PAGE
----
Toilet Paper Blossoms: Details Make the Difference for Customers

Photograph of Larry Johnson, Professional Speaker, Author, and Corporate Culture Expert

I recently interviewed Michael Silva-Nash, who is a franchise owner in Little Rock AR for Molly Maid, Inc. Founded in 1979, the company is a highly successful, international company, based in Ann Arbor MI. Molly Maid, Inc. offers residential cleaning services. The company was recently featured on the A&E Channel’s popular show, “Be The Boss.”

I’ll be speaking at Molly Maid’s annual franchise owners conference next month, so I asked their management to interview some of their top producers and Michael is one of them.

I asked Michael what his secret to success is. Without hesitation, he responded that it all gets back to maintaining a positive culture for his employees that focuses on the little things that make the Molly Maid experience special for his customers. His employees consist of HSPs (Home Service Professionals) who clean the houses, and CSRs (Customer Service Representatives) who deal with customers and manage the back office.

For example, he and his management team recognized one the HSPs, at one of their monthly meetings for folding the ends of the toilet paper in a unique manner. If you’ve stayed in a hotel, you’ve seen how the maids usually fold the end of the toilet paper into a triangle. This HSP folds her customers’ toilet paper into flower blossoms. The HSP was asked to show everyone how this was done and now it’s one of the little touches that makes the Molly Maid AR experience special for all their customers.
Michael went on to explain that his philosophy is that since the HSPs and their supervisors are the key interface between the company and its customers, how you treat them will be reflected in how they treat the customers. So Michael and his management team go out of their way to make sure the HSPs know they are appreciated and valued.

For example, when a crew (2 – 4 HSPs) finishes up their day, they are asked to come by the office and check in. Michael makes sure that someone from the management team is there to greet them every time, no exceptions. This may not seem like a big deal except that sometimes these teams don’t finish up until late in the evening – and when that happens, the manager brings pizza to the jobsite for the crew and stays with them until the job is done – even if it’s midnight! The message to the employees here is that we are all in this together.

Also, Michael’s Molly Maid franchise holds monthly meetings where all the HSPs and CSRs are treated with snacks, updated on all they need to know to do a great job, and solicited for ideas on how to improve the Molly Maid experience for customers. Their ideas are given full consideration, recognized and applauded whether they are implemented or not. Hence, the special flower blossoms on the toilet paper rolls of Molly Maid’s Little Rock customers.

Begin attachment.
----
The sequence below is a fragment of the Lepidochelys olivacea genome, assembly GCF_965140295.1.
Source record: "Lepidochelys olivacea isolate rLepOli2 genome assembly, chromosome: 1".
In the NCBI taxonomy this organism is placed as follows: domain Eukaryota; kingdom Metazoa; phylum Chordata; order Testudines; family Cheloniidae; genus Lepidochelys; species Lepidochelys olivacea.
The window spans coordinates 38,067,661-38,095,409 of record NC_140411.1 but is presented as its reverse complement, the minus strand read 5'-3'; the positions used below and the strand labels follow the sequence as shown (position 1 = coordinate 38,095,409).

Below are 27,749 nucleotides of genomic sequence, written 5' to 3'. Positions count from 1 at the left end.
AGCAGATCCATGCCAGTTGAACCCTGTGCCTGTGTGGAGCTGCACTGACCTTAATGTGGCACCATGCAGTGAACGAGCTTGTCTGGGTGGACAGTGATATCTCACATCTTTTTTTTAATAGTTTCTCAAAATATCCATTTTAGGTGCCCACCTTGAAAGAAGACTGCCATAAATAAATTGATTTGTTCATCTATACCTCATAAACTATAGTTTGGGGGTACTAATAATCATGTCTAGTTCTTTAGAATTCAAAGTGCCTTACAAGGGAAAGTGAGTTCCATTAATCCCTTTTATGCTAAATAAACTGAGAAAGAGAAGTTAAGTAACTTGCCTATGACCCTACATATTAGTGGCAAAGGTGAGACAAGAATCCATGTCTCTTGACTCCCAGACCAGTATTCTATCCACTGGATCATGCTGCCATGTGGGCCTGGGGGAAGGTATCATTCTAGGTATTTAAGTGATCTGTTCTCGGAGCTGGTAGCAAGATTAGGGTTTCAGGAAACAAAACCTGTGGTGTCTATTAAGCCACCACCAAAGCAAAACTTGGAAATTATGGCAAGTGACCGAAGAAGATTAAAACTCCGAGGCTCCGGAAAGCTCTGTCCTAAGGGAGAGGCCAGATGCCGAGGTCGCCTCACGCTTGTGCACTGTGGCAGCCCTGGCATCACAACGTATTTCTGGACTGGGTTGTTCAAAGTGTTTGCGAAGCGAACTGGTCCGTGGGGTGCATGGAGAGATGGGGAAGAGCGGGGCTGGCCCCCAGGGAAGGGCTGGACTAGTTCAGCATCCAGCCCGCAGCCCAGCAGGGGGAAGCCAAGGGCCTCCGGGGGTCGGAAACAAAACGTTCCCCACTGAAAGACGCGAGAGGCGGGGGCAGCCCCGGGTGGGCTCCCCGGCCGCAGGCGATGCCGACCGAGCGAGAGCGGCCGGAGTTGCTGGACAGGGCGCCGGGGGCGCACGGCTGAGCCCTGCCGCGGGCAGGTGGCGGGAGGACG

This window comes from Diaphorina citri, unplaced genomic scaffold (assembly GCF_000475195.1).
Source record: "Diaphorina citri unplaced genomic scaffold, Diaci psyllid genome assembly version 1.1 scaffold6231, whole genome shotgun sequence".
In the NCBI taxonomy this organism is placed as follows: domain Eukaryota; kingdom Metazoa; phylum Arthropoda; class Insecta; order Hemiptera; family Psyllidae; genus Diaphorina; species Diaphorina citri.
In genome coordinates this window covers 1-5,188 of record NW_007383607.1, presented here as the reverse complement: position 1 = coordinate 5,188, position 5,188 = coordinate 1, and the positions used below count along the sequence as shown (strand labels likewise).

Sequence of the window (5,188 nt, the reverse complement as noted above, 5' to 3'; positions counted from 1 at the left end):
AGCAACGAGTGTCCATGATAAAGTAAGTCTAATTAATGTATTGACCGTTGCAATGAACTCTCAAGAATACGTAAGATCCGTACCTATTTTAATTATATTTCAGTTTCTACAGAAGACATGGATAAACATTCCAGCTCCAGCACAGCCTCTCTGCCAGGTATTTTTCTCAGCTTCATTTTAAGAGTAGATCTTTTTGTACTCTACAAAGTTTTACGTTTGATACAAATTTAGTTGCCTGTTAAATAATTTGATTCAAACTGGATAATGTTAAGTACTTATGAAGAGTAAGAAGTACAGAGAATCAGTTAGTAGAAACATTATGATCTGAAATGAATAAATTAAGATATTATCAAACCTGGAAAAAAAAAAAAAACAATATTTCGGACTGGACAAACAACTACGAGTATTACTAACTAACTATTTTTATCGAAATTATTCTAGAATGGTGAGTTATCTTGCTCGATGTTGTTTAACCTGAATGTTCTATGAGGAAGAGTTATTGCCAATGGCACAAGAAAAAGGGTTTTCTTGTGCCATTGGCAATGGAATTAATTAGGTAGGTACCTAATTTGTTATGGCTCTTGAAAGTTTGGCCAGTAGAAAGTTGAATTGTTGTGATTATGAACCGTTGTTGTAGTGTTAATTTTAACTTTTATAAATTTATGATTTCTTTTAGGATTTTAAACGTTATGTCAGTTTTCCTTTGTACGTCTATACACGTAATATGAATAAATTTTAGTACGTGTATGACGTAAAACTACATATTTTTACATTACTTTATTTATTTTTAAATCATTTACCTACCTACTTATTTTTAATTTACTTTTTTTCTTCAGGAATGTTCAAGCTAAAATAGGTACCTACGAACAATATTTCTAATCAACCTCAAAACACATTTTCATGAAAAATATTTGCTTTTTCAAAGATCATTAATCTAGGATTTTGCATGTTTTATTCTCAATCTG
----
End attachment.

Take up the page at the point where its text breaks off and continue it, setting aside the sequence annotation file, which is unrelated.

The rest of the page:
Michael also believes in making sure his crews have the tools they need to do a great job. Worn out brooms and mops are replaced immediately. Clean rags are always in abundance, and cleaning chemicals (green of course) are always in stock and available.

I call this the “Radar O’Reilly approach to effective management.” If you ever saw the television series M*A*S*H, you probably remember Radar O’Reilly. Played by Gary Burghoff, he was a cute, naive young man who slept with a teddy bear and drank Nehi sodas. His title was Company Clerk and Bugler. His real job, however, was to get the surgeons and nurses what they needed to do their jobs well. If they needed scalpels, he tracked them down and delivered them. If they needed a generator but none was available, he’d wheel and deal with clerks from other companies to score one. If they needed strings pulled with some top general so they could get some R&R in Tokyo, he’d persuade Colonel Potter to do it. One way or another, Radar got the job done and earned the respect of the others in camp, despite the fact he was only a corporal and looked twelve years old.

In a landmark study published in their book First, Break All the Rules: What the World’s Greatest Managers Do Differently (Simon & Schuster, 1999) Curt Coffman and Marcus Buckingham identified the 12 most powerful actions managers can take to positively affect productivity, profitability, customer satisfaction and employee turn-over. According to Coffman & Buckingham, after being clear about what they expect of employees (number 1,) the second most powerful thing managers can do is provide employees with the materials and equipment to do their jobs right.

It sounds like Michael Silva-Nash has both of those action items nailed down. How about you?

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